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this, partaking of some of the beat characteristics of both—whose first poem sparkled in the closing darkness of the last century ** like a rich jewel in an Ethiop's ear," and who was advancing from a youth which had anticipated memory, to an age of kindness and hope; and Moore, who paused in the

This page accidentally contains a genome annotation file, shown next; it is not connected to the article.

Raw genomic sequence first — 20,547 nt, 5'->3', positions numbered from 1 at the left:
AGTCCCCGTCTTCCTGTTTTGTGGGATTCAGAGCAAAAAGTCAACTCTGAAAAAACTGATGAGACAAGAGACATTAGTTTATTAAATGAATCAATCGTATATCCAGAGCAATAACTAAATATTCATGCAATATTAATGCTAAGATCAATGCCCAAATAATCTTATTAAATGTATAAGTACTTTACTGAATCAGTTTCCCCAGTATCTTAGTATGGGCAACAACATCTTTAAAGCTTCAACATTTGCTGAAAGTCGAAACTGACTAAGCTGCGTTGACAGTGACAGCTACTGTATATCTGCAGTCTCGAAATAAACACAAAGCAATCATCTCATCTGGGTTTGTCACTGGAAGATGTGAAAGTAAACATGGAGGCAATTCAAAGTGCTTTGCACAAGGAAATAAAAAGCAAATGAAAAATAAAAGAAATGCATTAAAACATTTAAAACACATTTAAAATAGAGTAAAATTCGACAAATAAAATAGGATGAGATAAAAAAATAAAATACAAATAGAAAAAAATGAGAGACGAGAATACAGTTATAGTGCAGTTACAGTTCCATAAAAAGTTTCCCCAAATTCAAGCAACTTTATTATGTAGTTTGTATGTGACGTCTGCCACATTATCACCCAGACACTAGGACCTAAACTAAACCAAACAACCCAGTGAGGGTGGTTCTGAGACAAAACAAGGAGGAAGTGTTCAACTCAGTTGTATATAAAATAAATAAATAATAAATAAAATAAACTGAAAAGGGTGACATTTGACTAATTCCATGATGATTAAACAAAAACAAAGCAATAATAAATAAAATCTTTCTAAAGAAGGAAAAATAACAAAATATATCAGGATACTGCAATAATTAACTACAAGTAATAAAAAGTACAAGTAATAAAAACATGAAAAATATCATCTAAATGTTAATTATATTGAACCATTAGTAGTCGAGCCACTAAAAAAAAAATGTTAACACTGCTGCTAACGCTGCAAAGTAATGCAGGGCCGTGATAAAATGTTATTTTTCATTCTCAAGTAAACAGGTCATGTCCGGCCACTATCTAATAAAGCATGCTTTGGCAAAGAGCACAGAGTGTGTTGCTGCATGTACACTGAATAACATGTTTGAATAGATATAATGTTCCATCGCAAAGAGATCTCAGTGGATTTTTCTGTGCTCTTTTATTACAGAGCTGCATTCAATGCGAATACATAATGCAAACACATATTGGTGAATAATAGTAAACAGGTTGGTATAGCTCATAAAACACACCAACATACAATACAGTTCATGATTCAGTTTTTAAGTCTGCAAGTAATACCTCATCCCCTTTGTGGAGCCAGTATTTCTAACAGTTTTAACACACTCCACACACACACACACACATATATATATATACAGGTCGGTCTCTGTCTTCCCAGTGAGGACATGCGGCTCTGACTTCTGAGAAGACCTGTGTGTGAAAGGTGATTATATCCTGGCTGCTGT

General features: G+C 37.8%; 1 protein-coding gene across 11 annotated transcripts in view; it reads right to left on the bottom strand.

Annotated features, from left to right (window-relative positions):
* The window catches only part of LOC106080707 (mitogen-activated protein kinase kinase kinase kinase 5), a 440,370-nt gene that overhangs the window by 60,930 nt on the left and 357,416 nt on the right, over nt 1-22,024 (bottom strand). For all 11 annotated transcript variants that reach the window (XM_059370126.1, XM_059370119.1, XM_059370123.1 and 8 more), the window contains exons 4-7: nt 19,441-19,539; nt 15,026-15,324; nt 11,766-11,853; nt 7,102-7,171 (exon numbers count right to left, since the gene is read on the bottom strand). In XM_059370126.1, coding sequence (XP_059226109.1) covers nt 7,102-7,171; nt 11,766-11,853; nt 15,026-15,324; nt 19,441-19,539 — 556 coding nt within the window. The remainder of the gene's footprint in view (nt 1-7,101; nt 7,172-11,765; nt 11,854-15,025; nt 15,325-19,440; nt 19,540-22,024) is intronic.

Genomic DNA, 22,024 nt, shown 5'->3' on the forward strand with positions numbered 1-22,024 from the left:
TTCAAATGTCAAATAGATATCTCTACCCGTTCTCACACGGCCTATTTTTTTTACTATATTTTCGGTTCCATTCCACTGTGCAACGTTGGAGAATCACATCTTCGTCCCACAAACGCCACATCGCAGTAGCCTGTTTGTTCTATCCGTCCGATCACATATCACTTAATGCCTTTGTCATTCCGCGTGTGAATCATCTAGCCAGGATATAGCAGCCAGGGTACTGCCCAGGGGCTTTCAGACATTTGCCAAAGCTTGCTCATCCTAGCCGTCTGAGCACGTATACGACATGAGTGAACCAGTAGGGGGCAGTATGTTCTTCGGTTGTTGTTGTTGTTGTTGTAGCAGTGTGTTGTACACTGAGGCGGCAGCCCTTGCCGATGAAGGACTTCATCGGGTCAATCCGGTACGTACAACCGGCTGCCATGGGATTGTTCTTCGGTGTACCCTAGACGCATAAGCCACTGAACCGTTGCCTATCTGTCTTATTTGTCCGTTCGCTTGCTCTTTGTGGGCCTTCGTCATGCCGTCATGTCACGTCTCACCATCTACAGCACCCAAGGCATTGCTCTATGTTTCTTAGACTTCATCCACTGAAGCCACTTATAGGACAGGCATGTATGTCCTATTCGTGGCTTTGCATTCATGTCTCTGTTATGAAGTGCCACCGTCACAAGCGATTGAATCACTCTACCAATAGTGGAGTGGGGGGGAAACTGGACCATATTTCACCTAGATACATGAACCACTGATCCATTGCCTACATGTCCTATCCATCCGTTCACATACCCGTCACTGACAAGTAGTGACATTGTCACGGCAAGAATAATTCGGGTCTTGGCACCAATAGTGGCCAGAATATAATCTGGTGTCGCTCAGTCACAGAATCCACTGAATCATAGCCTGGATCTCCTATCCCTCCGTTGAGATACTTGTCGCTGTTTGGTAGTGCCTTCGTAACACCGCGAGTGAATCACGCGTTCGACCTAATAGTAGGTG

which adorned the "Edinburgh Review," just after Lord Holland's death.